T-Mobile (NASDAQ:TMUS) and Sprint's (NYSE:S) concessions and commitments were enough to win over FCC Chairman Ajit Pai, but the Department of Justice (DOJ) still isn't convinced. The two wireless carriers agreed to divest Boost Mobile, Sprint's prepaid virtual network, and committed to keep prices the same for three years as it builds out its 5G network.

An independent virtual network operator isn't enough for the Justice Department, though. It wants the companies to make structural divestments that would clear the way for the creation of a fourth competing wireless carrier before it approves the $26.5 billion merger, according to a report from Bloomberg.

The report is light on details of what exactly would appease the DOJ: Would selling off wireless spectrum be enough or would New T-Mobile -- as management refers to the result of the potential merger -- have to divest an operational network and customer base? It's highly unlikely New T-Mobile will agree to spin off a fully functional national wireless carrier with its own customers. That would be completely counterproductive to the merger.

Former Sprint CEO Marcelo Claure and T-Mobile CEO John Legere sitting on stools.

Image source: T-Mobile.

What could New T-Mobile be willing to give up?

There are a couple of big things T-Mobile gets from merging with Sprint. It gets the requisite scale in its customer base to produce profit margins more comparable with bigger competitors.

T-Mobile CFO Braxton Carter has said scale is its biggest disadvantage. Adding Sprint's 26.6 million postpaid phone subscribers to its customer base would put it much more in line with the competition on that front and fully take advantage of its fixed costs.

Additionally, T-Mobile would gain the rights to Sprint's spectrum, most of which Sprint doesn't have the financial wherewithal to deploy on its own in a timely fashion. Sprint actually holds more wireless spectrum than all of its competitors, but it's mostly confined to higher bands of wavelength (which don't travel as far as lower bands). As a result, it requires a denser network with more cell sites. That's ultimately more expensive to build out than a network based on spectrum with lower wavelengths.

High-band spectrum is valuable for its speed, however, making it an important aspect of New T-Mobile's 5G plans. New T-Mobile also expects Sprint's spectrum hoard to enable it to offer in-home broadband to over half the country. The two companies made commitments regarding both the buildout of its 5G network and in-home broadband service in order to gain Pai's endorsement.

Despite the importance of Sprint's spectrum to New T-Mobile's network buildout plans, it may be willing to divest some licenses in order to gain approval from the DOJ. Sprint's independent 5G network plans include using some of its excess 2.5 GHz spectrum instead of building or renting more expensive fiber backhaul. New T-Mobile's scaled customer base should provide the cash flow needed to support using fiber if it's required to divest some of Sprint's high-band spectrum.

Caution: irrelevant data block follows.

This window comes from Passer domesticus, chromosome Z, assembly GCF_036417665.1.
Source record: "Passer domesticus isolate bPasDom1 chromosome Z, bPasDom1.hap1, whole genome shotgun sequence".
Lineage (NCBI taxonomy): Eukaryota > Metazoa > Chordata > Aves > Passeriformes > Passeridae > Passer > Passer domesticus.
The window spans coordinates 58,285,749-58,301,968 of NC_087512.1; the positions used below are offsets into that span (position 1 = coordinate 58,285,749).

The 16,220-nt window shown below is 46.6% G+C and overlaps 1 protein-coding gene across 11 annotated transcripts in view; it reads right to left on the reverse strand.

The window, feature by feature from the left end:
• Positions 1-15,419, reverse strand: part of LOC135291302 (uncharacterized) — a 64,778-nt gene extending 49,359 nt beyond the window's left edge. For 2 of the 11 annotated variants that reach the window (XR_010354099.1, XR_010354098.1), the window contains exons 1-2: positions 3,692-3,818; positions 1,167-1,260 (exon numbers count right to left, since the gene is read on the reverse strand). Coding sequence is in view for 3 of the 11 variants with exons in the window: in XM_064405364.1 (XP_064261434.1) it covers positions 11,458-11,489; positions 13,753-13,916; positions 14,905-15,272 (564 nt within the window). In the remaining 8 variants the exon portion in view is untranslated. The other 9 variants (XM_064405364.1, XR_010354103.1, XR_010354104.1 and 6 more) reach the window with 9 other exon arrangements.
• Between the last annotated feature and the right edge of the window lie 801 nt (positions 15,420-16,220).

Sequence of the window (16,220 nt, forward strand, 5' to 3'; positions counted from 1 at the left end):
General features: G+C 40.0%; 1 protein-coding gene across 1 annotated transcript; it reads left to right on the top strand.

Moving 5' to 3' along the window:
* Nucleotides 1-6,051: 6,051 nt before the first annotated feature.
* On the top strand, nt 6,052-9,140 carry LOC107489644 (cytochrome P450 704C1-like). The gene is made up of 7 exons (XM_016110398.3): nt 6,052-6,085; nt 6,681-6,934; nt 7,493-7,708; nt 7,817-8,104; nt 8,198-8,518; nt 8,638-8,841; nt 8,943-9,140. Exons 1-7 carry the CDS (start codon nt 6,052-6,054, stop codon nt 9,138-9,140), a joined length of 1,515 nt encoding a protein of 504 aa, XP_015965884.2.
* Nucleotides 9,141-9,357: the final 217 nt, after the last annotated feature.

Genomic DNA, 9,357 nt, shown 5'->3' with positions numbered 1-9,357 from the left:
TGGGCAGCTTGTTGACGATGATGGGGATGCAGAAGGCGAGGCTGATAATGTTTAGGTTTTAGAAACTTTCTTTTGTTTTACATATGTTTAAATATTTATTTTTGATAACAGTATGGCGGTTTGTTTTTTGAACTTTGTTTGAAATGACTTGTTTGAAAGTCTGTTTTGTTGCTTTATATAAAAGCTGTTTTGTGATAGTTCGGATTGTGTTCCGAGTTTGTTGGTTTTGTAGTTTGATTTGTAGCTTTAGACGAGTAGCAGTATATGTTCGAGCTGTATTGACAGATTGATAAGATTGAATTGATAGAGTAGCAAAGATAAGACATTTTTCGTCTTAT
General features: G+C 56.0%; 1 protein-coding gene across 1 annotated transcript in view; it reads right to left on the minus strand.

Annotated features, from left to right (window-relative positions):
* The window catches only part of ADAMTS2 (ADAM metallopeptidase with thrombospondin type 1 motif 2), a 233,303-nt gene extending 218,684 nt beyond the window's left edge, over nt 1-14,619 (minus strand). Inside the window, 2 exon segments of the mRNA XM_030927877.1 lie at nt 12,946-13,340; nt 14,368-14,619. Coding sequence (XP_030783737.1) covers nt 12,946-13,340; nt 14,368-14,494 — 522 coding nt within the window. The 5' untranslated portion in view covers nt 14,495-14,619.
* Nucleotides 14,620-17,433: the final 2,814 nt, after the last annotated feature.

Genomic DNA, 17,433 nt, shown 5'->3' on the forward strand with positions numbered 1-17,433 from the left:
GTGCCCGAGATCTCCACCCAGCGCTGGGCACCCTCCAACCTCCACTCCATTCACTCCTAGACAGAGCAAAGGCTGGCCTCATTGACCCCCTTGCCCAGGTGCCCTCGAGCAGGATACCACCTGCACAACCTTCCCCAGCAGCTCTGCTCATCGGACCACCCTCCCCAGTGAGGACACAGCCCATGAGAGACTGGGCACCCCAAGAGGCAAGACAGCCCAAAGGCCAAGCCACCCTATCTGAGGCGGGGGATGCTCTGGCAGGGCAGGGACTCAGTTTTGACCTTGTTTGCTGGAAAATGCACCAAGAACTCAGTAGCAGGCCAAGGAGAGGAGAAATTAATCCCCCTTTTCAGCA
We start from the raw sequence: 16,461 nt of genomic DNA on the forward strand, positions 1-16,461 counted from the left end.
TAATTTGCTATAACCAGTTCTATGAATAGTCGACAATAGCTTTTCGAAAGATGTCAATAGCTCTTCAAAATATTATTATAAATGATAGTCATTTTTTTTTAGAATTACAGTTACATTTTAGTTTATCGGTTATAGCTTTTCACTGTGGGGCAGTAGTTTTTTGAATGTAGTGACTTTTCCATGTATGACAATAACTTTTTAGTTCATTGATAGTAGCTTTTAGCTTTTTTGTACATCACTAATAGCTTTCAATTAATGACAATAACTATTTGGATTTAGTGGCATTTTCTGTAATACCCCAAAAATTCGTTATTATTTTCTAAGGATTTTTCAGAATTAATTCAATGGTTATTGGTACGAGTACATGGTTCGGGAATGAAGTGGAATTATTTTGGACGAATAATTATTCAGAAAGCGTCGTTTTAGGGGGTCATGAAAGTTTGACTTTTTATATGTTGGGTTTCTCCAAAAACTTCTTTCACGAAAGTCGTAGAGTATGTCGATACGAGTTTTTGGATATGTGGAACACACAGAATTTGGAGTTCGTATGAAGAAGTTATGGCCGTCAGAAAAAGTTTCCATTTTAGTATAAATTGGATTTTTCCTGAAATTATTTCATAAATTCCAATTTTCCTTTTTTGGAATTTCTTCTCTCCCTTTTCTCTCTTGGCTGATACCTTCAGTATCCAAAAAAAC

A new competitor?

Even if New T-Mobile is willing to divest certain spectrum licenses, the question is, who would be on the other end of such a deal?

Comcast (NASDAQ:CMCSA) has notably participated in spectrum auctions in the past and it's quickly building a customer base for Xfinity Mobile. But Comcast only operates its wireless service in its existing cable footprint, where it can offload much of the traffic to its WiFi hotspots.

Other pay-TV operators with wireless options follow a similar strategy. The Justice Department might want to see a nationwide competitor. Some but not all state attorneys general would certainly be disappointed if the number of true competitors went from four to three in their state.

Still, the pay-TV industry remains the likeliest source for a new competitor. Building a customer base from scratch, especially when all the existing competitors already have established wireless networks and customer bases around 100 million, is a herculean task. Pay-TV operators have established customer bases and can use wireless service as a tool to keep subscribers from switching or cancelling services. They also have the cash flow necessary to deploy the spectrum into a true fourth wireless network.

As a result, merely giving up wireless spectrum might not be enough for New T-Mobile to gain approval from the DOJ. Unless the Justice Department is more lenient on what it considers a competitor, or some sort of coalition forms to stitch together nationwide coverage, spectrum divestiture isn't going to get the deal done. And it's hard to see T-Mobile and Sprint giving up more than that to push the merger through.

This article represents the opinion of the writer, who may disagree with the “official” recommendation position of a Motley Fool premium advisory service. We’re motley! Questioning an investing thesis -- even one of our own -- helps us all think critically about investing and make decisions that help us become smarter, happier, and richer.